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Re: Poinsettias


On the other hand, the original posting was discussing a dog eating
poinsettia, not a child.  It is quite possible that various substances
can be toxic to one species and harmless, or nearly so, to others.  I
think I'll listen to the collection of vetrinarians and animal care texts
telling me that poinsettias can be harmful to my pets.  Although some
cats who eat these plants will show no symptoms, others may suffer from
drooling, diarrhea, vomiting, swelling inside and/or around the mouth, or
difficulty in breathing.  There are some indications that kidney damage
may also result.  Skin contact with the sap may also cause contact
dermatitis.  The most common symptoms of ingestion are irritation,
discomfort, rash, and stomach upset, along with head-shaking, salivation,
and pawing or rubbing at the mouth or eyes.  Nausea and vomiting may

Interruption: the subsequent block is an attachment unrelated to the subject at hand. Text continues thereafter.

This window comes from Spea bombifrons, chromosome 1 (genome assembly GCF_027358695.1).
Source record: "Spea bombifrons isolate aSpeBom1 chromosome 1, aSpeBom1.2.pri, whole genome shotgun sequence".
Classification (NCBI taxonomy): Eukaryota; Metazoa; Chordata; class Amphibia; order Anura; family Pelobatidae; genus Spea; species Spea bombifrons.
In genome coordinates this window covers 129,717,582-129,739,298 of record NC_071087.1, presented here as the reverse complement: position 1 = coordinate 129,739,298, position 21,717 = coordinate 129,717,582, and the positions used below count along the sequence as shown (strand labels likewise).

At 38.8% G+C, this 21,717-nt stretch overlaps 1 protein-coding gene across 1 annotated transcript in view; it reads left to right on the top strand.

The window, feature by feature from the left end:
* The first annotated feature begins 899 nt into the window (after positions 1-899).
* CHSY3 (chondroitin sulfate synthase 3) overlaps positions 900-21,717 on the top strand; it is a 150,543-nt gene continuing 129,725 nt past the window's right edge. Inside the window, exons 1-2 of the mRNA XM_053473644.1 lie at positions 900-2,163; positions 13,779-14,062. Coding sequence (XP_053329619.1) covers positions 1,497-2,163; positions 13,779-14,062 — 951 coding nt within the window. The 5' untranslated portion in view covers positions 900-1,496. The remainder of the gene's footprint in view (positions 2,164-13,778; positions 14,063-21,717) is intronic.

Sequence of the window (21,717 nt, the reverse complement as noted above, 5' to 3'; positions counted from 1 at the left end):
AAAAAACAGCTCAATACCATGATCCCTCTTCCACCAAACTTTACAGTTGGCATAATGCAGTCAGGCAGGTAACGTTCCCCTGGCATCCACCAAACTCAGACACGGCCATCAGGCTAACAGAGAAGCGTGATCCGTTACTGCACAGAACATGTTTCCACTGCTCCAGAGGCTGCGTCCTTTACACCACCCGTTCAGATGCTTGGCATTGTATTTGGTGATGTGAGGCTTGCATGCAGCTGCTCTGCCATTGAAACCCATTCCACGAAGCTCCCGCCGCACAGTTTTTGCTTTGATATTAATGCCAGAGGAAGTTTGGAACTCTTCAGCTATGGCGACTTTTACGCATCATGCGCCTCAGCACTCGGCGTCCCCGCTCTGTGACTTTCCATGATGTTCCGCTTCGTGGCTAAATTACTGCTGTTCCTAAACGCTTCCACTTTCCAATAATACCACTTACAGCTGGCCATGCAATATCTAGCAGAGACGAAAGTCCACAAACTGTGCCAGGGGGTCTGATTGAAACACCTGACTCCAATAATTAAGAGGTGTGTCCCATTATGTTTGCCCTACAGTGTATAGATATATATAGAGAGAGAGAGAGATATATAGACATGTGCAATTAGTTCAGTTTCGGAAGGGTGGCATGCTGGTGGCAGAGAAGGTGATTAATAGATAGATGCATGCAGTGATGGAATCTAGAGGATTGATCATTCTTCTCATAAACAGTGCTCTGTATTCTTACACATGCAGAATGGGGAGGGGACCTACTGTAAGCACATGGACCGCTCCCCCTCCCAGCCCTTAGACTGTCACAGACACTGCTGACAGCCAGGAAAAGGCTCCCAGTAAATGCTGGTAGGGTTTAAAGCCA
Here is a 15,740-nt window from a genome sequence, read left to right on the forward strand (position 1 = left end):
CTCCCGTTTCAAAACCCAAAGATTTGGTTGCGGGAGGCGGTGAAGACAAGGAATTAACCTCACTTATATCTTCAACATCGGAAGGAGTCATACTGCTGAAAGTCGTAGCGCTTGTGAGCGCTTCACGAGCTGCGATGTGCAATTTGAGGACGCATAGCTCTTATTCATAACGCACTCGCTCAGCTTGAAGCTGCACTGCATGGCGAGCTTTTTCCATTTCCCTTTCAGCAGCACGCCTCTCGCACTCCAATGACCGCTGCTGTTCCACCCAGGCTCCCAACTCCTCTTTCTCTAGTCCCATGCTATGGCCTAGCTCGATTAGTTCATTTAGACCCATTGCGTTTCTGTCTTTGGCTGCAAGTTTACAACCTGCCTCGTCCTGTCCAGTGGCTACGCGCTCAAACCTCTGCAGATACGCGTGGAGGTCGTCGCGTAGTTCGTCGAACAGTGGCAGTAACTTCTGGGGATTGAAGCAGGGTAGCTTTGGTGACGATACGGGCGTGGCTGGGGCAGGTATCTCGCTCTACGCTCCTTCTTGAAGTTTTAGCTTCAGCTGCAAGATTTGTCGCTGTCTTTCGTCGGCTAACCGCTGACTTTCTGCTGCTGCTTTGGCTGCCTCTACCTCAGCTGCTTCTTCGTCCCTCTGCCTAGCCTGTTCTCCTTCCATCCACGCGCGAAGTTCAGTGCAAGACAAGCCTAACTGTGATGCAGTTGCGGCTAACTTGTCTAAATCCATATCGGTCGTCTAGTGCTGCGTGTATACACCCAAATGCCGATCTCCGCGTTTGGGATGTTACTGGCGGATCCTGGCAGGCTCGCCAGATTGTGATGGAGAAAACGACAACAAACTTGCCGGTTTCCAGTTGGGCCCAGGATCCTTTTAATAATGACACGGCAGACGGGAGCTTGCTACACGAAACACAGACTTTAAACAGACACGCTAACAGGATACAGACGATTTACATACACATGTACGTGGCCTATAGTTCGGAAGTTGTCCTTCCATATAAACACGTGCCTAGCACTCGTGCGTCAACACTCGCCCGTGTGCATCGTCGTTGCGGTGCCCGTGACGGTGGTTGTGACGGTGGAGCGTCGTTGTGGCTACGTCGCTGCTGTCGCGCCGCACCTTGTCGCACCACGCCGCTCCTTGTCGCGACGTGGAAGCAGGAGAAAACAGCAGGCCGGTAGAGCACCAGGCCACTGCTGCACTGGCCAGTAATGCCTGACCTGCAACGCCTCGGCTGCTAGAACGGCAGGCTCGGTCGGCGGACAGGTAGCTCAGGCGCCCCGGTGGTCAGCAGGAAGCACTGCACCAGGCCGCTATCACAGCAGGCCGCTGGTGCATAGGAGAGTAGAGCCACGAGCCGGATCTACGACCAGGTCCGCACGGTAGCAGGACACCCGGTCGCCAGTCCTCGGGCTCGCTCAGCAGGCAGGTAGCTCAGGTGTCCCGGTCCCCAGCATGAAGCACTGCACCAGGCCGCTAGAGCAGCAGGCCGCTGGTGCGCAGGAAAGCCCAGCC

occur if sufficient quantities are consumed. All species of animals are
susceptible, although the quantity needed to cause serious symptoms
varies greatly.  

In short, although the toxicity of poinsettias is much lower than once
suspected, the plants are not harmless.  It appears that calling them
harmless is also perpetuating a myth, just as is calling them deadly.

Lynn Woosley
Marietta, GA
USDA Zone 8

On Sat, 13 Dec 1997 22:32:21 -0700 (MST) "Albert F. Limberg"
<campconn@pacbell.net> writes:
>Let us put an end to this myth once and for all.
<snip>





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